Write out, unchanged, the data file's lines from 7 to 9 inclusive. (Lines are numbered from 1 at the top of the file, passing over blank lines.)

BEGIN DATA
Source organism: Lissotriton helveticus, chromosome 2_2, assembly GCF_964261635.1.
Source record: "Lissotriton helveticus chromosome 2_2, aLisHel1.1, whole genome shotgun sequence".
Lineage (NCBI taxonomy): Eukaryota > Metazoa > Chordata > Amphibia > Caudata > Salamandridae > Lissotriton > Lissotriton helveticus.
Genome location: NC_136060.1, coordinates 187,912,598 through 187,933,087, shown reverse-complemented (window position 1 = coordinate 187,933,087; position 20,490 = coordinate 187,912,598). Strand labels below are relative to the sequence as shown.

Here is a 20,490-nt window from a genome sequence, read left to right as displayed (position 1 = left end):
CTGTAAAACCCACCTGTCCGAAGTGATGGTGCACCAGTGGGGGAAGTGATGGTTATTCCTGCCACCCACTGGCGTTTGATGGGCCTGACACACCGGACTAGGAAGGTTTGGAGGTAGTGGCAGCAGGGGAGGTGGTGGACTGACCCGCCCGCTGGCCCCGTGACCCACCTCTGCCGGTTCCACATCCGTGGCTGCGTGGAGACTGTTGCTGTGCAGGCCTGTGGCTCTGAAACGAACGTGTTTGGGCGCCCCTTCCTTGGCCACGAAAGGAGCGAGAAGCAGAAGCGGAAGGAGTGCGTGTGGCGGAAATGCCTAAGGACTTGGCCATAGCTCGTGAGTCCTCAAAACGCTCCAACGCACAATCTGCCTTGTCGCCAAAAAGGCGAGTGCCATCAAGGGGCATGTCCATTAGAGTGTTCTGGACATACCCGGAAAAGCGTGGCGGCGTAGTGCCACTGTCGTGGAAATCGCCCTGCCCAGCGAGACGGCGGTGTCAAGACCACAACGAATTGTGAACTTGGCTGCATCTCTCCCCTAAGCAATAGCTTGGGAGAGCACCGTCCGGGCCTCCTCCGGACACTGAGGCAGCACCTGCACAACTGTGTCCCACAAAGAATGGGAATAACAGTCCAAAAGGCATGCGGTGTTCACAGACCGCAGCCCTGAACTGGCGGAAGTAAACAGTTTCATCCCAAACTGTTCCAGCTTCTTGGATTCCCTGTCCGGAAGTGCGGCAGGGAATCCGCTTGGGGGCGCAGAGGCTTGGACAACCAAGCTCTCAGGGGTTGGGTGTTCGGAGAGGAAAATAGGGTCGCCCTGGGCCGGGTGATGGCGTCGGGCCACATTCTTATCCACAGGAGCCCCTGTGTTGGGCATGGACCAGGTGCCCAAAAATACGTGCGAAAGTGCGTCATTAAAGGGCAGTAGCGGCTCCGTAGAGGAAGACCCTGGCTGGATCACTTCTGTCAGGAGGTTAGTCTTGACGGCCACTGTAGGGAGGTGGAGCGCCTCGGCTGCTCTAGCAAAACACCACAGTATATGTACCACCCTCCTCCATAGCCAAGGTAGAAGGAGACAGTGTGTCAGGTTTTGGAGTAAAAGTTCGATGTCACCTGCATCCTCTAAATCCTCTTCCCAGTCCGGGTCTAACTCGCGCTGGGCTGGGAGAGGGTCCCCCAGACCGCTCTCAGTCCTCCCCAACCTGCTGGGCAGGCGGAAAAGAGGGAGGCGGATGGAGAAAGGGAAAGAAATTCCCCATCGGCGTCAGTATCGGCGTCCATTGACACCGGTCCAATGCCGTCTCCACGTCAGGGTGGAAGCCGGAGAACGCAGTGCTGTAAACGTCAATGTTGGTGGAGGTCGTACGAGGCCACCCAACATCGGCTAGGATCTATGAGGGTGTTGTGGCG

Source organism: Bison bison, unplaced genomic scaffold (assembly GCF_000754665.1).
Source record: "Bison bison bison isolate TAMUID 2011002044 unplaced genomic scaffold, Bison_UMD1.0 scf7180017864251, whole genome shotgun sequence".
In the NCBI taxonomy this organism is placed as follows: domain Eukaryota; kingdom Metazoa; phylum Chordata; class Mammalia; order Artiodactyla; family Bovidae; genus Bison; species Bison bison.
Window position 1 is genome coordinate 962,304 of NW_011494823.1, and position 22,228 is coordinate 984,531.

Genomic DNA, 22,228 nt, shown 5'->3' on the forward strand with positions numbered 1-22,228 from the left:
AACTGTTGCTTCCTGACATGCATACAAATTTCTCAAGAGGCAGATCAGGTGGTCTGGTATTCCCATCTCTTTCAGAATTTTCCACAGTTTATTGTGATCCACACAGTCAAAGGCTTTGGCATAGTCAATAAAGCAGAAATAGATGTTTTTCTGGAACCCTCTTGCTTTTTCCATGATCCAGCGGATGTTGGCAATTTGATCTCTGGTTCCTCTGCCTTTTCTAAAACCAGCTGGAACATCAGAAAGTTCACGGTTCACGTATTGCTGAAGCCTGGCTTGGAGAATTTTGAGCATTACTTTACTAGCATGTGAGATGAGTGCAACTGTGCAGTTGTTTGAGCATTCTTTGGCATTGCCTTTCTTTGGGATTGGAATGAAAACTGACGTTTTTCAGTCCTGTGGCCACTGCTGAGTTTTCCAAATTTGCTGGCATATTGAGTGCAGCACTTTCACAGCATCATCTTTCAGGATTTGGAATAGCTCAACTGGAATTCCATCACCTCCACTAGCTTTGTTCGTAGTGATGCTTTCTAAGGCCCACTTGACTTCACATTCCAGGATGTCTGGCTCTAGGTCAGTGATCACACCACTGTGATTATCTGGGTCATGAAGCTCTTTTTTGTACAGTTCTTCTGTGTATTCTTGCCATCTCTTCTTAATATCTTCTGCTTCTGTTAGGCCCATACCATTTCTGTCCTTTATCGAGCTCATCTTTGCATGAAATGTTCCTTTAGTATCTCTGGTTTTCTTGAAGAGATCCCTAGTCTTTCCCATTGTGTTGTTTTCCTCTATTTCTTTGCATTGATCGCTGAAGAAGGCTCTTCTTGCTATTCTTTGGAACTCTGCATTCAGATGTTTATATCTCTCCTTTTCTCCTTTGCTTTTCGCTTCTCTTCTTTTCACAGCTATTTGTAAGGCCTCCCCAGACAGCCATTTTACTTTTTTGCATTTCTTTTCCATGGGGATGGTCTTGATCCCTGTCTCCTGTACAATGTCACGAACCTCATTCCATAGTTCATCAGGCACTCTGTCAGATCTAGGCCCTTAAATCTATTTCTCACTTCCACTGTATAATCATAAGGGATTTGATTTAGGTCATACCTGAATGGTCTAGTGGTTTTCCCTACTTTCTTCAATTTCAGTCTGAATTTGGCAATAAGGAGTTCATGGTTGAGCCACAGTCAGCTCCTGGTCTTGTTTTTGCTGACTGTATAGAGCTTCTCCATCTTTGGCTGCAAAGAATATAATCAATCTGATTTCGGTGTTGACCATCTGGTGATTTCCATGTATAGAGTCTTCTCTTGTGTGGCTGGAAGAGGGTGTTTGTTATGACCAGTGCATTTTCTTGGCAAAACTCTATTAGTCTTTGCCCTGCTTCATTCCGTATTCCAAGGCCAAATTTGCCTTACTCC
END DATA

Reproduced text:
Source organism: Bison bison, unplaced genomic scaffold (assembly GCF_000754665.1).
Source record: "Bison bison bison isolate TAMUID 2011002044 unplaced genomic scaffold, Bison_UMD1.0 scf7180017864251, whole genome shotgun sequence".
In the NCBI taxonomy this organism is placed as follows: domain Eukaryota; kingdom Metazoa; phylum Chordata; class Mammalia; order Artiodactyla; family Bovidae; genus Bison; species Bison bison.